In this year’s Fantasy Baseball Guide 2020 (out now!), we received some bonus Picks and Pans from longtime contributor Kevin Cook and his son Cal. The Cooks imagined the Hall of Fame cases for Shoeless Joe Jackson, Pete Rose and Barry Bonds, written as Picks and Pans. I liked the idea so much I included them in the Guide’s editor’s letter. And I hoped that readers would come up with their own, which we would publish here.
That hasn’t happened, but I did hear from a reader named Steven McPherson, who knows a thing or two about the Eight Men Out. He wrote:
In regards the arguments made for Joe Jackson belonging in the Hall of Fame in the Letter from the Editor in The Fantasy Baseball Guide 2020. It states “he handled 30 chances without an error and threw out five baserunners.”
You are mistaken. He was credited with 16 put outs and one assist. The assist occurred in the sixth game when Jackson threw out Cincinnati second sack Morrie Rath at the plate in the fourth inning. The play-by-play in the Spaulding’s Official Base Ball Guide reads:
“Rath tried to score on Daubert’s short fly to Jackson. He was doubled at the plate as he slid into Schalk and knocked the little catcher over.”
In fact, a photo in the same publication suggests that Jackson made a poor throw up the first-base line, forcing Schalk to retrieve the poor throw and then dive back towards home plate into Rath’s flying spikes to make the tag. Great effort by the catcher who was not involved in the fixing of the Series.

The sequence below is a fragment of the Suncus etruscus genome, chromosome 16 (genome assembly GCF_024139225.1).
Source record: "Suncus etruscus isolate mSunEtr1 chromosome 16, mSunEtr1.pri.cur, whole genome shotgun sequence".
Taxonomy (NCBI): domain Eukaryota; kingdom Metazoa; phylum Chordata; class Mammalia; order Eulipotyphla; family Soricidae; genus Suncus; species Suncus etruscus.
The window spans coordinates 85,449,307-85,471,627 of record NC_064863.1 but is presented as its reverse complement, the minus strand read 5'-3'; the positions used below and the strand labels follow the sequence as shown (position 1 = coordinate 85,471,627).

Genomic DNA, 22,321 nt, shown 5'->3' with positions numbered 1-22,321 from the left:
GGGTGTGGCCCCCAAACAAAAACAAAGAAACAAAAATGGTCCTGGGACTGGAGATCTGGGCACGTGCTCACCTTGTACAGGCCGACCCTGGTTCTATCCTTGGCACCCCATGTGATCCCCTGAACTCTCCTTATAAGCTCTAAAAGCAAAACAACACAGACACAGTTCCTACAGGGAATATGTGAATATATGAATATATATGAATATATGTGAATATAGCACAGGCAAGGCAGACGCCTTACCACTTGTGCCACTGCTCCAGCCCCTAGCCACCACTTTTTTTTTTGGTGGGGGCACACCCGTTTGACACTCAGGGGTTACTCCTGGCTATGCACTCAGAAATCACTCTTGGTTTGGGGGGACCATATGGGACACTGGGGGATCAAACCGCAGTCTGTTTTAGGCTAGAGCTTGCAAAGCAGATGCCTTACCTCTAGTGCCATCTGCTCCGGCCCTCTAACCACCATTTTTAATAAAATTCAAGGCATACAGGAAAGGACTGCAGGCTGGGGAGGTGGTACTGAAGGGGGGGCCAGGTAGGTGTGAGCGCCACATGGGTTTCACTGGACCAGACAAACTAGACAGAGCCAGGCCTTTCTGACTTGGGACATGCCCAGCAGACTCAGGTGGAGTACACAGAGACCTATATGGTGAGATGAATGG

BTW, the number of putouts by Jackson are meaningless anyway since, for example, in one inning he could misplay or misjudge five flyballs and still make three putouts.
I think Jackson probably did give his best effort in most of his plate appearances because he was, after all, playing for next year’s salary; however, it should not be overlooked that he did not run the bases particularly well: he was thrown out at least once trying to steal, doubled off at least twice after failing to tag up, and fell down at lest twice trying to advance on the bases.
Additionally, his public and legal versions of events changed radically so much so that in 1923 the Judge in his civil trial charged him with perjury.
In his 1920 Grand Jury testimony, he stated he had been promised $20,000 and received only $5,000 for his part in the fix.
FYI, you might enjoy the link below. There are also references to more updated research on this subject at this link.
PS- I agree with the takes on Barry Bonds and Pete Rose.
I know there are competing views about Shoeless Joe, so I forwarded Kevin Steve’s letter. He wrote back:
He’s right about the assists–that’ll teach me to accept a stat on Wikipedia. But putouts aren’t the same as chances handled. There were hits he fielded cleanly that he could have booted. I should certainly have been more careful about throwing out five baserunners, an awfully high number; I still think Joe still belongs in the Hall.
So there, an acceptance of a correction and a refutation. The debate will doubtless continue. Maybe it’s time for me to develop an opinion.